With Moto X, Google may make Android, Motorola more approachable

Sure the Moto X phone has some interesting perks, but it may be more notable how Google and Motorola refrained from going spec-happy and eyed fashion sense.
Written by Larry Dignan, Contributor

With the launch of the Moto X, Google's Motorola unit not only gets a flagship phone but an avenue to retool its image to one that's more fashionable. Perhaps Android can appeal to a mass market sans the spec-happy, industrial and ridiculously large screens favored Google's phone partners.

Let's face it: Android historically has been for people that like specs, like to tinker and don't mind 5-inch screens. Why is there a Samsung Galaxy S4 Mini? Because the Galaxy S4 is basically a phablet. Motorola's previous Android devices also appeal to a certain niche.

The Moto X won't wow anyone with its specs and that's fine (see CNET review and roundup). It's a midrange phone that speaks to the masses at $199 with a two-year contract. There is a decent amount of fashion sense to it and a few features that may differentiate the device from the pack. But more importantly, the Moto X doesn't really alienate anyone. The phone will appeal to women as well as men. The geek and the non-geek. Is Moto X the reason Google bought Motorola? We'll see.



It's unclear whether Moto X, really a Google Phone, can develop that emotional attachment that Apple's iPhone has, but it certainly has a shot. Here's why:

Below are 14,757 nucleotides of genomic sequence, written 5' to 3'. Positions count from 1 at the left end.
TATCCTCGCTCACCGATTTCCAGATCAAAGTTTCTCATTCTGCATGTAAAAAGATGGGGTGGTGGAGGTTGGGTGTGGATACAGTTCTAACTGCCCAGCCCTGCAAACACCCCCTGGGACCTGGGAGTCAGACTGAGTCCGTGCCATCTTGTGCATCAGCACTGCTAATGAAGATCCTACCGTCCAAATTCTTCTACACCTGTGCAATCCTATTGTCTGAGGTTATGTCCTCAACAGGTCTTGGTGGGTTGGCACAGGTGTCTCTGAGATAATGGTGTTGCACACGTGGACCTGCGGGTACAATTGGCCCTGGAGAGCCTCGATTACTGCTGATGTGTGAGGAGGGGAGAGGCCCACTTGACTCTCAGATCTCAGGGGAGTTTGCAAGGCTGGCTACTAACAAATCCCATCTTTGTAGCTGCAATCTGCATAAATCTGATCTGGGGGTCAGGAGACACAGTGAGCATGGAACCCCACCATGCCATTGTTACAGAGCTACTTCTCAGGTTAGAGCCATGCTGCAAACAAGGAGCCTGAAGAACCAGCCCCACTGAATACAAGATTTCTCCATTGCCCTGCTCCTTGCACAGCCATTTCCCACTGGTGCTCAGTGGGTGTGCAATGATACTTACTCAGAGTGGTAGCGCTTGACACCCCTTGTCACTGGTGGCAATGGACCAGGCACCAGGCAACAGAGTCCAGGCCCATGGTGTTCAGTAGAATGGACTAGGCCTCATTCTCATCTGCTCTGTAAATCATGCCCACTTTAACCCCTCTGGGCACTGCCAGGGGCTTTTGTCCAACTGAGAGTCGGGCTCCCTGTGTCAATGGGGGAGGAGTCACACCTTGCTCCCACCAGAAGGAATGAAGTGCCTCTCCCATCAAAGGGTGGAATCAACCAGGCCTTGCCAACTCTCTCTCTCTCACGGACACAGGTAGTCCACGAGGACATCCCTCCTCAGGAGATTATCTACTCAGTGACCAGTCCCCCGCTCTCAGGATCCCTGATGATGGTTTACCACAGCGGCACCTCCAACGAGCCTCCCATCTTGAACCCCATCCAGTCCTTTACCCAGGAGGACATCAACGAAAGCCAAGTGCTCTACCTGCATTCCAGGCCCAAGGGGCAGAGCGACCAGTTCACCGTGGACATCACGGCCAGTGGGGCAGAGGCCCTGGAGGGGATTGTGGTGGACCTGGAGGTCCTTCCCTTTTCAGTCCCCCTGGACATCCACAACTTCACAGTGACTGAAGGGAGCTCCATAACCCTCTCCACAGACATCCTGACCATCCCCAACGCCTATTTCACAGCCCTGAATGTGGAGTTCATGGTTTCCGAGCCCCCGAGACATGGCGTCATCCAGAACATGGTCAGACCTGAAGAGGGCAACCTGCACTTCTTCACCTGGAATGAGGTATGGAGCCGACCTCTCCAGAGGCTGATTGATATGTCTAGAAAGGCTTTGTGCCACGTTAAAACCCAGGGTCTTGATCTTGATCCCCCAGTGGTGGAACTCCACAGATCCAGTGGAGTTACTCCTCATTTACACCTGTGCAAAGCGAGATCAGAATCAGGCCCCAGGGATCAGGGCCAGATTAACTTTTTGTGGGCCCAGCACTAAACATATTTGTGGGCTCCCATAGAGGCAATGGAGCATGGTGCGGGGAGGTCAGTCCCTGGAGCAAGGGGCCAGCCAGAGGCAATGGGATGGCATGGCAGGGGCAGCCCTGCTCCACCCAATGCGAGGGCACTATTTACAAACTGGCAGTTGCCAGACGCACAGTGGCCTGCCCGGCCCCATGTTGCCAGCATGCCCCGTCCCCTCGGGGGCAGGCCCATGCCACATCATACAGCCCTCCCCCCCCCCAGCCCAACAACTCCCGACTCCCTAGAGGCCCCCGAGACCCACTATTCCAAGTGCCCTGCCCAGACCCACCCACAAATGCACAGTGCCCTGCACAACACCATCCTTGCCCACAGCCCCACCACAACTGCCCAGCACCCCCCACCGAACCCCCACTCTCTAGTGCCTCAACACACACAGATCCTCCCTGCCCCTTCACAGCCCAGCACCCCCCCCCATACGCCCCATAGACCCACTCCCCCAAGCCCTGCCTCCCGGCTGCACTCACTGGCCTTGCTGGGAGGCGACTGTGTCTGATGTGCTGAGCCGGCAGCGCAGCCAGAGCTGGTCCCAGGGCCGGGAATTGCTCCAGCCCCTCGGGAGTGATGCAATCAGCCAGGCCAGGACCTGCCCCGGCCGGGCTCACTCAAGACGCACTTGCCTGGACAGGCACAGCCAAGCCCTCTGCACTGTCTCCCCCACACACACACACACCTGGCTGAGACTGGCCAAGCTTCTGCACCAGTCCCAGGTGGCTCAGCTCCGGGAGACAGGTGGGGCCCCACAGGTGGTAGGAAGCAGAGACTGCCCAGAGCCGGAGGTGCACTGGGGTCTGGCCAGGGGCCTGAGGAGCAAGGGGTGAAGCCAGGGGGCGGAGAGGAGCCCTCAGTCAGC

1. Customization: Via Moto Maker, an application that will land first at AT&T and Best Buy, colors and other features can be customized and delivered in days. That customization enables a bevy of colors for a device that can be held in one hand. There are two front colors, 18 back colors and 7 accents. That level of options is could be a supply chain nightmare. If Motorola can deliver, it'll be able to leverage its U.S.-based manufacturing hub more effectively than rivals building devices in China or Korea.
  2. Touchless control. After playing with Google Glass for a while, it's clear that there's something interesting about talking to a device to activate it. Moto X will listen for you to say "OK Google" and ask for something. From there, it's up to Google to deliver your answers.
  3. The phone isn't about the specs. Moto X doesn't have the best screen on the market and doesn't even run the latest Android. That latter point is absolutely crazy. However, running the latest Android may not matter much to the average bear.


Moto X is an interesting experiment in the Motorola-Google era. Two years since Google acquired Motorola, it's about time there's a mashup worth monitoring.


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